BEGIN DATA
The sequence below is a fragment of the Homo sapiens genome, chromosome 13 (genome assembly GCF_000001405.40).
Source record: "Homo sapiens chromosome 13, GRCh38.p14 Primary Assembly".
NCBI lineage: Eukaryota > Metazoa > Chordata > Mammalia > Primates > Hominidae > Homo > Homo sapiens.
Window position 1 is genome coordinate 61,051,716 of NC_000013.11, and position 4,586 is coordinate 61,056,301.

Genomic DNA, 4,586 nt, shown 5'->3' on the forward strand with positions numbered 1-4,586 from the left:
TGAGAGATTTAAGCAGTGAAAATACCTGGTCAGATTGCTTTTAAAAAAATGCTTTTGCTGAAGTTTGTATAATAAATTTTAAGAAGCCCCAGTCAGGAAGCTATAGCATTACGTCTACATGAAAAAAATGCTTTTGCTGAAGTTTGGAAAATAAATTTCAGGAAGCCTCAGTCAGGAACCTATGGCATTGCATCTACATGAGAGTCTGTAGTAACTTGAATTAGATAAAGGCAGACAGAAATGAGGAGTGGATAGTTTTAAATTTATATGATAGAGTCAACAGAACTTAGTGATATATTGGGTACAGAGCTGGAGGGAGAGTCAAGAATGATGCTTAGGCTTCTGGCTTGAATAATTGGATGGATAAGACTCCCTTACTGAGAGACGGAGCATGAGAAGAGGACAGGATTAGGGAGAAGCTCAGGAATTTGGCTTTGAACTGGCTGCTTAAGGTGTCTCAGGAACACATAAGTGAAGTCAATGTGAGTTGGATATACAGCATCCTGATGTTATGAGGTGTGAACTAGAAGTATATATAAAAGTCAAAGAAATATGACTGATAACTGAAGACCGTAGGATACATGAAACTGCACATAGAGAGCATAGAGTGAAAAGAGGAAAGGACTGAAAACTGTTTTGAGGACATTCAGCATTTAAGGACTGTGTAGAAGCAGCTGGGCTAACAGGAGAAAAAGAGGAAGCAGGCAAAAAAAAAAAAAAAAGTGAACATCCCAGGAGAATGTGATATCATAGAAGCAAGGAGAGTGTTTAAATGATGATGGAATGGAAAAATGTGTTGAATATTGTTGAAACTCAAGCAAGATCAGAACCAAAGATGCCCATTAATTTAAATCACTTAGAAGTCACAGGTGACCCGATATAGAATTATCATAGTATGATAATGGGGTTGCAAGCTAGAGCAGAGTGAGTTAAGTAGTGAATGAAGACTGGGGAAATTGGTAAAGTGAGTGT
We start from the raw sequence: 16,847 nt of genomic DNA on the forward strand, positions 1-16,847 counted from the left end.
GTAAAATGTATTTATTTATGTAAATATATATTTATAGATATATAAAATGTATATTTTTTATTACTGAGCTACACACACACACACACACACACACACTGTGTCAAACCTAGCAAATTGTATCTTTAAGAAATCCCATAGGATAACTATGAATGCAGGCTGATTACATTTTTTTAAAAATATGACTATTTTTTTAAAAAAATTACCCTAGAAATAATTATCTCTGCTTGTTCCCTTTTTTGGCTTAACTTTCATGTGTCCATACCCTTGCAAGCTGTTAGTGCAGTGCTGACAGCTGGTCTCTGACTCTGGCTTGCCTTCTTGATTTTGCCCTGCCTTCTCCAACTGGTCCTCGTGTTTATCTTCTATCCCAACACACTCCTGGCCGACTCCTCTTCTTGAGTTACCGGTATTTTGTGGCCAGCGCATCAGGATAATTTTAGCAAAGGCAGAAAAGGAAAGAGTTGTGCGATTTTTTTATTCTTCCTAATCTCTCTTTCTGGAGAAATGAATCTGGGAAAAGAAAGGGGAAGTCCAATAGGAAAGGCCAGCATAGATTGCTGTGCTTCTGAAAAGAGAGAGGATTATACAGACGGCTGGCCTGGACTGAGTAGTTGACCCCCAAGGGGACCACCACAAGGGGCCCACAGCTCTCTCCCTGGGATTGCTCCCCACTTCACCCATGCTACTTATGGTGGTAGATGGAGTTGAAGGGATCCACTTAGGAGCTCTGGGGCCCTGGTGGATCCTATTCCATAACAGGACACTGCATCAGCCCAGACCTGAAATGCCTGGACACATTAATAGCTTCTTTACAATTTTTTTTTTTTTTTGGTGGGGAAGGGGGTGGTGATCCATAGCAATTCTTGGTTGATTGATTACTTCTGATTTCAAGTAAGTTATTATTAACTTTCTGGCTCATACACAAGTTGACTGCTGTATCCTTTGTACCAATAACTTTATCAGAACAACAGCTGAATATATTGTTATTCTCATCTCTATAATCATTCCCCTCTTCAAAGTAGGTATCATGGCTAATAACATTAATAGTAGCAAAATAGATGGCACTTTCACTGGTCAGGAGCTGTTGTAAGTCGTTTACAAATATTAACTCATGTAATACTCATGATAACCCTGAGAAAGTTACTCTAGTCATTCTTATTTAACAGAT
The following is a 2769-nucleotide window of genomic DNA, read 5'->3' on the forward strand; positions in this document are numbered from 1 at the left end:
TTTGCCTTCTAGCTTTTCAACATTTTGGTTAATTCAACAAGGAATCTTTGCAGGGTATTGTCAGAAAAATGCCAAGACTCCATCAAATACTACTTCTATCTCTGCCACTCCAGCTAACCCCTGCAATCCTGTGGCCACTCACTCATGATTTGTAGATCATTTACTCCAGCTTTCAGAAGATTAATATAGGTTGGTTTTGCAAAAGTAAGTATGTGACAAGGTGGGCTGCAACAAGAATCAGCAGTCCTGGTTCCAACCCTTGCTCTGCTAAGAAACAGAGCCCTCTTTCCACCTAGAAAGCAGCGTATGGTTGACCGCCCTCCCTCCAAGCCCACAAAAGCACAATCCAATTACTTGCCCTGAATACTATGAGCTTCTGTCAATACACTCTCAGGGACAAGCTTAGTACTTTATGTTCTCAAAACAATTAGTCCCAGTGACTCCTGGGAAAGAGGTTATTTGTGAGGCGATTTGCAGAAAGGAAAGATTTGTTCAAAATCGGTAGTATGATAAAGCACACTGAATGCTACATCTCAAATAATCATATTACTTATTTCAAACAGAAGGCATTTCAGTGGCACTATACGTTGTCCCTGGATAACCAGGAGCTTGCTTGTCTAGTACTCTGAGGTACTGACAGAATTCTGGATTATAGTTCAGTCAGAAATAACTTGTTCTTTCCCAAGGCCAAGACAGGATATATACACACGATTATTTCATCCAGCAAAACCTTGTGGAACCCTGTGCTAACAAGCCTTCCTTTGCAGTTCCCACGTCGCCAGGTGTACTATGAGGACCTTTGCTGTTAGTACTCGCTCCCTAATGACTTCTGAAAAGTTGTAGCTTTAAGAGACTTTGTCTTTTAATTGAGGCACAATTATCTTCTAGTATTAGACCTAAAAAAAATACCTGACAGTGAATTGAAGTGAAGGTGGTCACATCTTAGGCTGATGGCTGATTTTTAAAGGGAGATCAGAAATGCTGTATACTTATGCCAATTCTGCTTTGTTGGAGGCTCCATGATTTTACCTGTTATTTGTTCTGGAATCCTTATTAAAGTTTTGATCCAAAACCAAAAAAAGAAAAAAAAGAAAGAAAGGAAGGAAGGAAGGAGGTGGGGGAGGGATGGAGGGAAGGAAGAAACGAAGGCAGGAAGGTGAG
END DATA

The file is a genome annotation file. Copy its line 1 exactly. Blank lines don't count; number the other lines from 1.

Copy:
The sequence below is a fragment of the Homo sapiens genome, chromosome 13 (genome assembly GCF_000001405.40).